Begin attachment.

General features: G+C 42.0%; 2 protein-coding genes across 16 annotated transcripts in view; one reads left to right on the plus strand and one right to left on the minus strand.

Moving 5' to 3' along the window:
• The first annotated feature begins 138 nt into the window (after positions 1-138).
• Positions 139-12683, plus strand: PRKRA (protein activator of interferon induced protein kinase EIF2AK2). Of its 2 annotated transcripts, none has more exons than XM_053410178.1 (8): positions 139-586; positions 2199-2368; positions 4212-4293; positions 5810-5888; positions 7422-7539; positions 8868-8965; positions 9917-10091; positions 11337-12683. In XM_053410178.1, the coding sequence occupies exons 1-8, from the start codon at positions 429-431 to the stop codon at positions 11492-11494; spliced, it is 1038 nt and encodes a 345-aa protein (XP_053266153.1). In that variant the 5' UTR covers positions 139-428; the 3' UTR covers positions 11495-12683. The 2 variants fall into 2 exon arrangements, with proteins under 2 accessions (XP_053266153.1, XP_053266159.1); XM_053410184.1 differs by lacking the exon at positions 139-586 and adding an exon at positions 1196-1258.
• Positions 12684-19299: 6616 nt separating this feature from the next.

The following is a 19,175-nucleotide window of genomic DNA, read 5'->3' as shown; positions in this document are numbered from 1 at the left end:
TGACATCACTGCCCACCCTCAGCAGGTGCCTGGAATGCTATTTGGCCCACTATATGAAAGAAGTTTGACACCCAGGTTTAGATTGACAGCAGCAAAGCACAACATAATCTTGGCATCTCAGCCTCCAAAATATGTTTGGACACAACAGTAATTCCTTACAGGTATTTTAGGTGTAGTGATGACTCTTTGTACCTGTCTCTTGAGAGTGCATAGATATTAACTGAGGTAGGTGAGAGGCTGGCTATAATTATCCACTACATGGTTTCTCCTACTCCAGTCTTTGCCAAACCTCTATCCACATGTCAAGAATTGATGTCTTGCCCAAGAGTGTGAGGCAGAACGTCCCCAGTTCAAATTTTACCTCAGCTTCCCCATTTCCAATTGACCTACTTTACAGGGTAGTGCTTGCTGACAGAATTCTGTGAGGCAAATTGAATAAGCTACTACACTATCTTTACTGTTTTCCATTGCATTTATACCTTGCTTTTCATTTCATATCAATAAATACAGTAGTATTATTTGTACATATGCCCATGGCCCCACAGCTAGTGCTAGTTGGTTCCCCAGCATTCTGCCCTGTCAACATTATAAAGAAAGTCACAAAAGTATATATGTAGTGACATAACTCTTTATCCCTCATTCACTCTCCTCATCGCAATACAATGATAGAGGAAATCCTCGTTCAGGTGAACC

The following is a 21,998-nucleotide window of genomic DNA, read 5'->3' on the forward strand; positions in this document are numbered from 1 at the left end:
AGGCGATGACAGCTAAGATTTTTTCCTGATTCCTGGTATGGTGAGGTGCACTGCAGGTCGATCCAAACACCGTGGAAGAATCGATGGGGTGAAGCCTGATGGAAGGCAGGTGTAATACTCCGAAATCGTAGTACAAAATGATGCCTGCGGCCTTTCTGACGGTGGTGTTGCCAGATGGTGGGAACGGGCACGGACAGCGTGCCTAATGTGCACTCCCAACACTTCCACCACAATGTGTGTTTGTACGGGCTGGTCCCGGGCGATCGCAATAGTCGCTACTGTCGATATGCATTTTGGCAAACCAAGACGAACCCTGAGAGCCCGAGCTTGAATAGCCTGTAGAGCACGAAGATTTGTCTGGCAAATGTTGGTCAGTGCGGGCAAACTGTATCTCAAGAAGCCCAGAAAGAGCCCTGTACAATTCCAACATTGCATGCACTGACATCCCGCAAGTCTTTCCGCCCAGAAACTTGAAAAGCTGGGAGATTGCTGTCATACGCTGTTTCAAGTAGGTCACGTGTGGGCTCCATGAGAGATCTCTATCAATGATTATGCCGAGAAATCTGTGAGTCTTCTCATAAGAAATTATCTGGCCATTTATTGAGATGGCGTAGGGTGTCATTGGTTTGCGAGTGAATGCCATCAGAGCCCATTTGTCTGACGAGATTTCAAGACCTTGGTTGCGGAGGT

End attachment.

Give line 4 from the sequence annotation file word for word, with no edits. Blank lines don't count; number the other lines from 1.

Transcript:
• Positions 139-12683, plus strand: PRKRA (protein activator of interferon induced protein kinase EIF2AK2). Of its 2 annotated transcripts, none has more exons than XM_053410178.1 (8): positions 139-586; positions 2199-2368; positions 4212-4293; positions 5810-5888; positions 7422-7539; positions 8868-8965; positions 9917-10091; positions 11337-12683. In XM_053410178.1, the coding sequence occupies exons 1-8, from the start codon at positions 429-431 to the stop codon at positions 11492-11494; spliced, it is 1038 nt and encodes a 345-aa protein (XP_053266153.1). In that variant the 5' UTR covers positions 139-428; the 3' UTR covers positions 11495-12683. The 2 variants fall into 2 exon arrangements, with proteins under 2 accessions (XP_053266153.1, XP_053266159.1); XM_053410184.1 differs by lacking the exon at positions 139-586 and adding an exon at positions 1196-1258.